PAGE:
Ketchup or brown sauce? Barn or roll? Gravy or … no gravy?
The North and South of England are divided over what to call certain foods, but a new report suggests that where you're from could also influence drinking habits—especially at the most wonderful time of the year.
Research released yesterday from British supermarket Sainsbury's uses historic sales data and a survey of 2,000 people carried out in October to predict what Brits will be drinking come Christmas.
And whether you pop a cork, flip a cap, or undo a screw-top, it all depends on where you live.
According to the Sainsbury's data, those in the South East are the more likely to spend money on sparkling wine during the festive season (43 percent compared to the national average of 35 percent). Hosts in the North West, meanwhile are more likely to drop dollar on expensive wine to impress their guests. Over a quarter of Scots, however, will ask Christmas visitors for their booze preferences before buying, compared to just 19 percent in the rest of the UK.
But doesn't it all taste the same when you're a few glasses down?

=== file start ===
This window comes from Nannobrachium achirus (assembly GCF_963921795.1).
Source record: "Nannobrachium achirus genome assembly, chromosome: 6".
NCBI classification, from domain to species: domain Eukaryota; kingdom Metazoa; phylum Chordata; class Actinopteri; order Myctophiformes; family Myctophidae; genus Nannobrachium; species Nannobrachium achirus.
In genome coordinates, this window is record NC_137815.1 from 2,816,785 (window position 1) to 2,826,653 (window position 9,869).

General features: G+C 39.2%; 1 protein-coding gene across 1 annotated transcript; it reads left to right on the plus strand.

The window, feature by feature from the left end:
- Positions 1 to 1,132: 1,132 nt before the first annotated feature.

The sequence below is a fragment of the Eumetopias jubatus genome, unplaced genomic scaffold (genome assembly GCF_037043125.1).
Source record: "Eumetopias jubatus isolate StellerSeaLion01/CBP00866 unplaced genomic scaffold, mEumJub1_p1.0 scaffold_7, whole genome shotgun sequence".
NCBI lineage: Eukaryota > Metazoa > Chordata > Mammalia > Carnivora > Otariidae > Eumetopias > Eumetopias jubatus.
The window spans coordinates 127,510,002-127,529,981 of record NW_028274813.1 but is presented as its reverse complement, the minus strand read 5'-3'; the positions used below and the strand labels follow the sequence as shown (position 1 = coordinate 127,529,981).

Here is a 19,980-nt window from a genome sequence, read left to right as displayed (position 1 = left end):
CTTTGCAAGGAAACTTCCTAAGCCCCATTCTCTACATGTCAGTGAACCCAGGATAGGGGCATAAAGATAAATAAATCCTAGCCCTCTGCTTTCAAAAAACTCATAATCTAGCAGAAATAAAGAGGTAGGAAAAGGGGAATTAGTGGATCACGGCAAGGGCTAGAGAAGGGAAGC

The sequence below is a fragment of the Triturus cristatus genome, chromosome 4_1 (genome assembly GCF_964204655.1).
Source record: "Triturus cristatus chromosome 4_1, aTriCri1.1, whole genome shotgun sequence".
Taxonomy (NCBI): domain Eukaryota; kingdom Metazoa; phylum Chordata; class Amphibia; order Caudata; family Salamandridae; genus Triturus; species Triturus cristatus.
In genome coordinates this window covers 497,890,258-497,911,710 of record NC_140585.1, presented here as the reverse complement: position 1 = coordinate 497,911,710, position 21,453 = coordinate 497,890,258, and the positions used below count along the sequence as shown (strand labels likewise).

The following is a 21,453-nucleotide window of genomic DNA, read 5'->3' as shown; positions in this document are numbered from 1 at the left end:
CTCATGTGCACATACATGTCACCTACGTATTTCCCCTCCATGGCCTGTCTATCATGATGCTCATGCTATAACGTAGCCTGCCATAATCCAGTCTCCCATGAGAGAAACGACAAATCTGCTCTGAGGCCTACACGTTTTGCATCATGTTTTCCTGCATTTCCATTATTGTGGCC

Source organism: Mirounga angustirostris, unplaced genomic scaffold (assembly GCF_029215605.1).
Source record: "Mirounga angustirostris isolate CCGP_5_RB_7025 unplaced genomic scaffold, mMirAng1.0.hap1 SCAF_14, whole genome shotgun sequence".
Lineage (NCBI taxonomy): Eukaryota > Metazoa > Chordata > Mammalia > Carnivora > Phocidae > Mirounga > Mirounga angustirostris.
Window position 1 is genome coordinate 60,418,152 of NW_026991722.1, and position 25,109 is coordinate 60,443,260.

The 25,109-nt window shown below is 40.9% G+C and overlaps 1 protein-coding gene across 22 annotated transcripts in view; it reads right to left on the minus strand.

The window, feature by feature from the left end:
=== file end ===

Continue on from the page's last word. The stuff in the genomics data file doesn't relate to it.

And talking of those first few drinks, Yorkshire and Wales are the regions most likely to drink Buck's Fizz on Christmas Day morning, while the West Country plumps for mulled wine.
When it comes to boozy presents, Sainsbury's reports that those in the East Midlands are more than twice as likely to receive beer or cider as a gift than any other region. Those in London have more chance of unwrapping a bottle of Champagne, while in the North East, more than half of lasses and lads choose premium spirits as their alcohol-related gift of choice, compared to a national average of 37 percent.
And what about those liqueurs that seem to surface from the murky depths of kitchen cupboards around the beginning of December for four weeks until they're banished (hidden from Gran) until next year?
In most regions of the UK, 33 percent of people drink liqueurs neat, but in Northern Ireland, the figure rises to 46 percent. In the West Midlands, you'll find a quarter of people taking the edge off by slipping creams and crèmes into hot chocolate instead.
One thing people up and down the country are sure to have in common, however, is a collective hangover come Boxing Day—and the attempt to soothe it with a restorative bacon roll/barn* smothered in red/brown* sauce.
*delete as appropriate.